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#222 Moral Argument for God

July 18, 2011

Dear Dr. Craig,

I thought you did very well in your debate with Sam Harris recently. Not only did you "knock down" his arguments but he knocked himself down by pretending that you weren't even on the stage with him!

However, something is troubling me about your Divine Command Theory. It takes the form of two questions, one simple and the other more complex:

1) Simple question: If Christianity were proven false, and Islam true, would you simply drop your current moral convictions and adopt those of Islam because you found you "had the wrong God"? Would there not be a part of you which may rebel, against Allah, when faced with certain scenarios concerning judgements on creaturely well-being?

2) Trickier question: you say that God is the Good, or that Goodness flows from God's nature. This is supposed to split the horns of the Euthyphro Dilemma: that God doesn't conform to external standards of morality, but neither does he subjectively decide them on a whim.

Moral Argument for God – Is identifying the “Good” as God’s nature simply pushing the Euthyphro problem back a step?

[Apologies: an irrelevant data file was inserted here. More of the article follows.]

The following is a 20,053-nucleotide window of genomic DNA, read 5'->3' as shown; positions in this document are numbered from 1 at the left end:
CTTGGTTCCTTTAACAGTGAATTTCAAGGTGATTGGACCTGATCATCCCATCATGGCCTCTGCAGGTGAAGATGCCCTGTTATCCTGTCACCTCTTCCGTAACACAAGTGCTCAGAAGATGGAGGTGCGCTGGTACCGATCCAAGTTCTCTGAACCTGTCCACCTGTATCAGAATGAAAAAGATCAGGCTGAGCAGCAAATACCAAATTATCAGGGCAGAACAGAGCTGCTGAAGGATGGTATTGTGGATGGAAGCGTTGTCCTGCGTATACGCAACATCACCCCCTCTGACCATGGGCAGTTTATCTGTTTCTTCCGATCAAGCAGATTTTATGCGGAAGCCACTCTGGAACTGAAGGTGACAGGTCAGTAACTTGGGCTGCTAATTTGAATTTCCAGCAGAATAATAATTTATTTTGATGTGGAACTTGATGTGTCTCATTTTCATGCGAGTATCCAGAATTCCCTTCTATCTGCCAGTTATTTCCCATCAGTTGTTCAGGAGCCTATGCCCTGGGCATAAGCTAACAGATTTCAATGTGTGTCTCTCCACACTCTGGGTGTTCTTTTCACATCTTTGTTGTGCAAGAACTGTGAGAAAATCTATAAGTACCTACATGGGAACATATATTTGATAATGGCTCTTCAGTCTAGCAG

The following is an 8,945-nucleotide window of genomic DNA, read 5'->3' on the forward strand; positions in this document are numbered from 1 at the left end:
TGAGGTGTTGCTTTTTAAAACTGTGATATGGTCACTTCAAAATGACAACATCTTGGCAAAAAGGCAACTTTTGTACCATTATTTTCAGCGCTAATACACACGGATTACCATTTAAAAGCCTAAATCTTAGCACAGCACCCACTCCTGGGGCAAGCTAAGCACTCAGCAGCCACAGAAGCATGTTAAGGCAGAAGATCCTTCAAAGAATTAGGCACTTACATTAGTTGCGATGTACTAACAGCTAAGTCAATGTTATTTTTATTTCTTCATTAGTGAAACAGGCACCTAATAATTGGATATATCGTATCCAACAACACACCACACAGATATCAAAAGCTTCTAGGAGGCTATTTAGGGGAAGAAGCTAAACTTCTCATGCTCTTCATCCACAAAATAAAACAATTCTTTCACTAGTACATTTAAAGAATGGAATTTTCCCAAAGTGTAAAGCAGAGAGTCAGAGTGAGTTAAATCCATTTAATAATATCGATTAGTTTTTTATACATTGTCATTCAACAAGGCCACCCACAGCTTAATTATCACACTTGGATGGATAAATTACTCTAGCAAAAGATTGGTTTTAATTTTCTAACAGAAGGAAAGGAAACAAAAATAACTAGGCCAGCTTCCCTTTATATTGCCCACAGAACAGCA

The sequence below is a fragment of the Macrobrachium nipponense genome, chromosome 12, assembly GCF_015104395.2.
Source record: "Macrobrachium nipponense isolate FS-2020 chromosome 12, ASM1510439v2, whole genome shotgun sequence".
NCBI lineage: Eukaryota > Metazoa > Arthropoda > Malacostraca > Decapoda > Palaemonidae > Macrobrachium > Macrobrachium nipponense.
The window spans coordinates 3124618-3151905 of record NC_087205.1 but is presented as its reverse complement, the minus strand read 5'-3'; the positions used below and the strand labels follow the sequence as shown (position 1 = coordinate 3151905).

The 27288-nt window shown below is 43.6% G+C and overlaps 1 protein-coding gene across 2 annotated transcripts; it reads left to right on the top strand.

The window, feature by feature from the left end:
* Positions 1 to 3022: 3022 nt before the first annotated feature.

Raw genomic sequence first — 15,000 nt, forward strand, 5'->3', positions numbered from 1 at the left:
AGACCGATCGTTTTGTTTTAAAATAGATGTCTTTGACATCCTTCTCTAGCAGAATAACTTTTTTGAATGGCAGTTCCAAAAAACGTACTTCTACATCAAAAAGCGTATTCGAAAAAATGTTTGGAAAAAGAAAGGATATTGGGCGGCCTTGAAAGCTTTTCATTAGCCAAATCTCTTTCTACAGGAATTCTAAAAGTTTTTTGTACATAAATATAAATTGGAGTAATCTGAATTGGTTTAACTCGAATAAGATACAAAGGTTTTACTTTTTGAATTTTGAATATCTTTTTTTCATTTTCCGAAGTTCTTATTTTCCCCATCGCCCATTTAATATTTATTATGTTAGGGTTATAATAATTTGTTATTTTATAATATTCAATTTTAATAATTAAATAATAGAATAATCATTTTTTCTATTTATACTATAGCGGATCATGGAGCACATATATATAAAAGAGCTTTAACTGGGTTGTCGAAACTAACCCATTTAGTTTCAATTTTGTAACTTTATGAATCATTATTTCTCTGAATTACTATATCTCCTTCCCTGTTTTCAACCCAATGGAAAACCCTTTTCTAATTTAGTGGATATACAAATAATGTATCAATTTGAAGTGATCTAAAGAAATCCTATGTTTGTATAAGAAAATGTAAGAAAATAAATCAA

However, I genuinely am troubled by the thought that this only seems to push the problem back one notch, because we can then ask:

Is Goodness "good" because it is found in God's nature, or is God "good" because his nature necessarily matches Good?

Or, let's put it as conditional statements to choose from:

A) If (X) is to be found in God's nature, then (X) is good.


B) If (X) is good, then (X) is to be found in God's nature.

These choices of contention, "A" and "B" seem to open up different possibitiies when it comes to modal logic:

Consider "A", that if something just so happens to be in God's nature, then we must call it "good". The trouble is, we can conceive of different possible worlds where God values completely different things and holds a different moral nature. We could imagine a world where, frankly, the questioner who claimed homosexual love-making was good... is correct! Or, like my first question, we could imagine a God of an Islamic nature, or one that says "rape is okay".

In this respect, we can imagine there are many different possible moralities that God could hold to, as if they were cards in a pack, and we have been "dealt" a particular "moral" card. God's moral values could have been a "King of Clubs" compared to the "Ace of Spades" or the "Six of Hearts" (to make an analogy) and we just so happen to live in a world where our God holds the nature of the "3 of Diamonds".

If we adopt "A" then we simply have to say, no matter what possible world we find ourselves in, that the mere fact that God's moral values just so happen to be a certain way, means that they are "The Good". We would be saying this of God no matter what his moral nature actually (and specifically) turned out to be. Potentially, you may even be saying this depending on your answer to the first question?